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Am J Geriatr Psychiatry. 2011 Apr;19(4):392-6. doi: 10.1097/JGP.0b013e3181f17f20.

Intergenerational volunteering and quality of life for persons with mild to moderate dementia: results from a 5-month intervention study in the United States.

Author information

1
Department of Humanities, Penn State Milton S. Hershey Medical Center, PA 17033, USA. drg21@psu.edu

Abstract

OBJECTIVES:

To evaluate whether a structured intergenerational volunteering intervention would enhance quality of life (QOL) for persons with mild to moderate dementia.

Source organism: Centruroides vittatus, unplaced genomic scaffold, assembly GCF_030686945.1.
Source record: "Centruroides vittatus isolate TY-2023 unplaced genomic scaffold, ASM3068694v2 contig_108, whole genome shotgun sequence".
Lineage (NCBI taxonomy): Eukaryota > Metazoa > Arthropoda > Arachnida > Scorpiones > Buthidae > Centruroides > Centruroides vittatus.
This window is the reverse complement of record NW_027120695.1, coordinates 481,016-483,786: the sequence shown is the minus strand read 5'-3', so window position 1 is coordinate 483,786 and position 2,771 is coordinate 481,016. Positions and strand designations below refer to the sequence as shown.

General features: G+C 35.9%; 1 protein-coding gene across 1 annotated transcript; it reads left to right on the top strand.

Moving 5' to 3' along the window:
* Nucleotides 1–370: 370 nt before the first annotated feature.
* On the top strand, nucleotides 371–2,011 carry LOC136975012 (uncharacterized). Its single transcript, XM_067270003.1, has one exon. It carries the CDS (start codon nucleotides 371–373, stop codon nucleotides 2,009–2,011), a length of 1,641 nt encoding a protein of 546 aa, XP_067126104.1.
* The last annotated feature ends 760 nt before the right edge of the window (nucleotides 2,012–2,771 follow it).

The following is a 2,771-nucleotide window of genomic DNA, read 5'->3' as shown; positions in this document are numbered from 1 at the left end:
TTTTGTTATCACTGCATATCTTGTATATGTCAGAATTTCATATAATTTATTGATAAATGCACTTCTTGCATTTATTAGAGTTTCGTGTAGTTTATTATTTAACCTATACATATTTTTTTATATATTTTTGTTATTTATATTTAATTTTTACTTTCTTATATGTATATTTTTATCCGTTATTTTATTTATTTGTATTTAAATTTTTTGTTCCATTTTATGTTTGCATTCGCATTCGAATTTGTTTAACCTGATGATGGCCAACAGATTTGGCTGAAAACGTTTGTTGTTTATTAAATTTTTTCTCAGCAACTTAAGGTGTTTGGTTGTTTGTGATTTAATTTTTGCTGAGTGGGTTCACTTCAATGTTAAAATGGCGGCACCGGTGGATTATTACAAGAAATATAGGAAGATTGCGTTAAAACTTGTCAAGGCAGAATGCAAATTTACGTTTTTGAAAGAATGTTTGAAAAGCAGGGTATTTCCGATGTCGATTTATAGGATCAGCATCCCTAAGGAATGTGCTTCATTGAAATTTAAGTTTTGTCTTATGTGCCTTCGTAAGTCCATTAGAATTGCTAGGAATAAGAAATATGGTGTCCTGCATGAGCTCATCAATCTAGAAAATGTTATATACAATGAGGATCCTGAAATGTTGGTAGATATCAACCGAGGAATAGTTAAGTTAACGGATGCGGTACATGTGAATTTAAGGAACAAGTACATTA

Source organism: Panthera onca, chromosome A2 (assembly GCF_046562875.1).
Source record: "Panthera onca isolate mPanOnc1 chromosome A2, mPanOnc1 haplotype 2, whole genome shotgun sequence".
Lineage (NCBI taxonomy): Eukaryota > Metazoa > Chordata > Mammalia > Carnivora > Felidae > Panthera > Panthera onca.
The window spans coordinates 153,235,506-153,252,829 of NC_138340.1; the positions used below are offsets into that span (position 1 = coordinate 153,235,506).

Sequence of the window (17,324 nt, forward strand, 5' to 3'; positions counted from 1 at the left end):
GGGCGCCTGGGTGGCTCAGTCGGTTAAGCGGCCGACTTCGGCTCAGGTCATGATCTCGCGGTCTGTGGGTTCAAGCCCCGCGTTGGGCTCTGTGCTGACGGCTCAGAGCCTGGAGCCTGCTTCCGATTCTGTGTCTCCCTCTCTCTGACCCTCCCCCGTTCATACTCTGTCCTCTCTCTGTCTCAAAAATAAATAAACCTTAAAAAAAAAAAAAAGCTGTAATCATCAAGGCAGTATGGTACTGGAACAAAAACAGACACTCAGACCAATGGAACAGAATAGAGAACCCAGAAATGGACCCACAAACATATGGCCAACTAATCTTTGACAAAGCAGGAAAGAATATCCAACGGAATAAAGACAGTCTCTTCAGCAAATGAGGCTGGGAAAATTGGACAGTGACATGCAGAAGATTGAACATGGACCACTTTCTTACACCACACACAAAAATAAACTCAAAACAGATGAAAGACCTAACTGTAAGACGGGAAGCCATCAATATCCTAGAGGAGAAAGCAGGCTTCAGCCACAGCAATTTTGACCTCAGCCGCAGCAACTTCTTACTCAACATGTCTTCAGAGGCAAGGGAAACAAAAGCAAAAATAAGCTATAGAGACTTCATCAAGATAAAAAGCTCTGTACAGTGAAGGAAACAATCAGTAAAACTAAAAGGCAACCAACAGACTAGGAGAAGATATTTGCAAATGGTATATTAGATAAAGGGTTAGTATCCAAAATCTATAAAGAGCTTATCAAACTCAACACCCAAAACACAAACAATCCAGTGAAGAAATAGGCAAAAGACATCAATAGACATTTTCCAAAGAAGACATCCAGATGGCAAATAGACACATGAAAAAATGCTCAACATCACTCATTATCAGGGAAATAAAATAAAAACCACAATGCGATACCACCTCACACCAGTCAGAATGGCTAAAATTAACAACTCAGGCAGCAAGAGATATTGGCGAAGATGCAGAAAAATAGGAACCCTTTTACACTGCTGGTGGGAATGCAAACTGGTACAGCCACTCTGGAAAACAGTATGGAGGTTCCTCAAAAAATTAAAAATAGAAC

METHODS:

Fifteen participants were randomized into intervention and control groups. The intervention group participated in hour-long structured volunteer sessions with a kindergarten class and an older elementary class in alternating weeks during a 5-month interval. Data on cognitive functioning, stress, depression, sense of purpose, and sense of usefulness were collected at baseline and at the close of the intervention. Change scores were computed and analyzed for all variables.

RESULTS:

There was a significant decrease in stress for the intervention group.

CONCLUSIONS:

This study adds preliminary findings that intergenerational volunteering interventions might contribute to QOL for persons with dementia, in part through a reduction in stress.

PMID:
21427644
DOI:
10.1097/JGP.0b013e3181f17f20
[Indexed for MEDLINE]

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